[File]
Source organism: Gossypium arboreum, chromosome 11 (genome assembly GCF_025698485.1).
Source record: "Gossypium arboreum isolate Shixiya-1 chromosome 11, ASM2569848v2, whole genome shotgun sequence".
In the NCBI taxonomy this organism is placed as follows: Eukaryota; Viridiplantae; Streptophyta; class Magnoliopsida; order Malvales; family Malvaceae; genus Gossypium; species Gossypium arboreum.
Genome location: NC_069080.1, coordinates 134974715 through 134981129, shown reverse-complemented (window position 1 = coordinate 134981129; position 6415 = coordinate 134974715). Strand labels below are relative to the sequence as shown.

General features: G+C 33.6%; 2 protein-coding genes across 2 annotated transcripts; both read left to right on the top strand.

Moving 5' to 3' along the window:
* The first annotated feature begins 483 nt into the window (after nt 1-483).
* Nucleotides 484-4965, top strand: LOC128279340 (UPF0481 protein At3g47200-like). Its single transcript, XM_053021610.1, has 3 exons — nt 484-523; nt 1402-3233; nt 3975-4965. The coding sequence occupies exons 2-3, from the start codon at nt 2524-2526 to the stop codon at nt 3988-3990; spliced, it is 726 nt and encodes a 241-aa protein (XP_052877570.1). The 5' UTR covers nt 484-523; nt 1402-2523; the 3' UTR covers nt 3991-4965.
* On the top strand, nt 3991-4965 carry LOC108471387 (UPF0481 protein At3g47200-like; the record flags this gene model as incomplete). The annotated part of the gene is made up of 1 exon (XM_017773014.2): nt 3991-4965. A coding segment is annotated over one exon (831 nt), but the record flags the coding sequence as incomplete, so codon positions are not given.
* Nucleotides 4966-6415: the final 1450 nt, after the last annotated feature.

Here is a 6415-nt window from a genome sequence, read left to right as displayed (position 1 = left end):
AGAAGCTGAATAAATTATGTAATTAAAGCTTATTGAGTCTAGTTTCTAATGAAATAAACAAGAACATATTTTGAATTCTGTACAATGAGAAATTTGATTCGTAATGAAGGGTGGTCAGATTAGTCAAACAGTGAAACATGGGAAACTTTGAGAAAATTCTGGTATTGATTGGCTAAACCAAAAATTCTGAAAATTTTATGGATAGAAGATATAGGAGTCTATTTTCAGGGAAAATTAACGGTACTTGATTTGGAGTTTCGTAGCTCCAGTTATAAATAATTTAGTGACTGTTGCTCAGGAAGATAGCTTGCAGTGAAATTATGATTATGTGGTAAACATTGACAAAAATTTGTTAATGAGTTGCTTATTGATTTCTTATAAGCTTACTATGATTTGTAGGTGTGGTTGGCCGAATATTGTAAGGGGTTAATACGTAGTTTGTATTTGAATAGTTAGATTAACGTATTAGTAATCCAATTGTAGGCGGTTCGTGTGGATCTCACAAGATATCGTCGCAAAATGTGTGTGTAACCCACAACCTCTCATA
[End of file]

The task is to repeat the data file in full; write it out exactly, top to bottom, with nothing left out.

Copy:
Source organism: Gossypium arboreum, chromosome 11 (genome assembly GCF_025698485.1).
Source record: "Gossypium arboreum isolate Shixiya-1 chromosome 11, ASM2569848v2, whole genome shotgun sequence".
In the NCBI taxonomy this organism is placed as follows: Eukaryota; Viridiplantae; Streptophyta; class Magnoliopsida; order Malvales; family Malvaceae; genus Gossypium; species Gossypium arboreum.
Genome location: NC_069080.1, coordinates 134974715 through 134981129, shown reverse-complemented (window position 1 = coordinate 134981129; position 6415 = coordinate 134974715). Strand labels below are relative to the sequence as shown.

General features: G+C 33.6%; 2 protein-coding genes across 2 annotated transcripts; both read left to right on the top strand.

Moving 5' to 3' along the window:
* The first annotated feature begins 483 nt into the window (after nt 1-483).
* Nucleotides 484-4965, top strand: LOC128279340 (UPF0481 protein At3g47200-like). Its single transcript, XM_053021610.1, has 3 exons — nt 484-523; nt 1402-3233; nt 3975-4965. The coding sequence occupies exons 2-3, from the start codon at nt 2524-2526 to the stop codon at nt 3988-3990; spliced, it is 726 nt and encodes a 241-aa protein (XP_052877570.1). The 5' UTR covers nt 484-523; nt 1402-2523; the 3' UTR covers nt 3991-4965.
* On the top strand, nt 3991-4965 carry LOC108471387 (UPF0481 protein At3g47200-like; the record flags this gene model as incomplete). The annotated part of the gene is made up of 1 exon (XM_017773014.2): nt 3991-4965. A coding segment is annotated over one exon (831 nt), but the record flags the coding sequence as incomplete, so codon positions are not given.
* Nucleotides 4966-6415: the final 1450 nt, after the last annotated feature.

Here is a 6415-nt window from a genome sequence, read left to right as displayed (position 1 = left end):
AGAAGCTGAATAAATTATGTAATTAAAGCTTATTGAGTCTAGTTTCTAATGAAATAAACAAGAACATATTTTGAATTCTGTACAATGAGAAATTTGATTCGTAATGAAGGGTGGTCAGATTAGTCAAACAGTGAAACATGGGAAACTTTGAGAAAATTCTGGTATTGATTGGCTAAACCAAAAATTCTGAAAATTTTATGGATAGAAGATATAGGAGTCTATTTTCAGGGAAAATTAACGGTACTTGATTTGGAGTTTCGTAGCTCCAGTTATAAATAATTTAGTGACTGTTGCTCAGGAAGATAGCTTGCAGTGAAATTATGATTATGTGGTAAACATTGACAAAAATTTGTTAATGAGTTGCTTATTGATTTCTTATAAGCTTACTATGATTTGTAGGTGTGGTTGGCCGAATATTGTAAGGGGTTAATACGTAGTTTGTATTTGAATAGTTAGATTAACGTATTAGTAATCCAATTGTAGGCGGTTCGTGTGGATCTCACAAGATATCGTCGCAAAATGTGTGTGTAACCCACAACCTCTCATA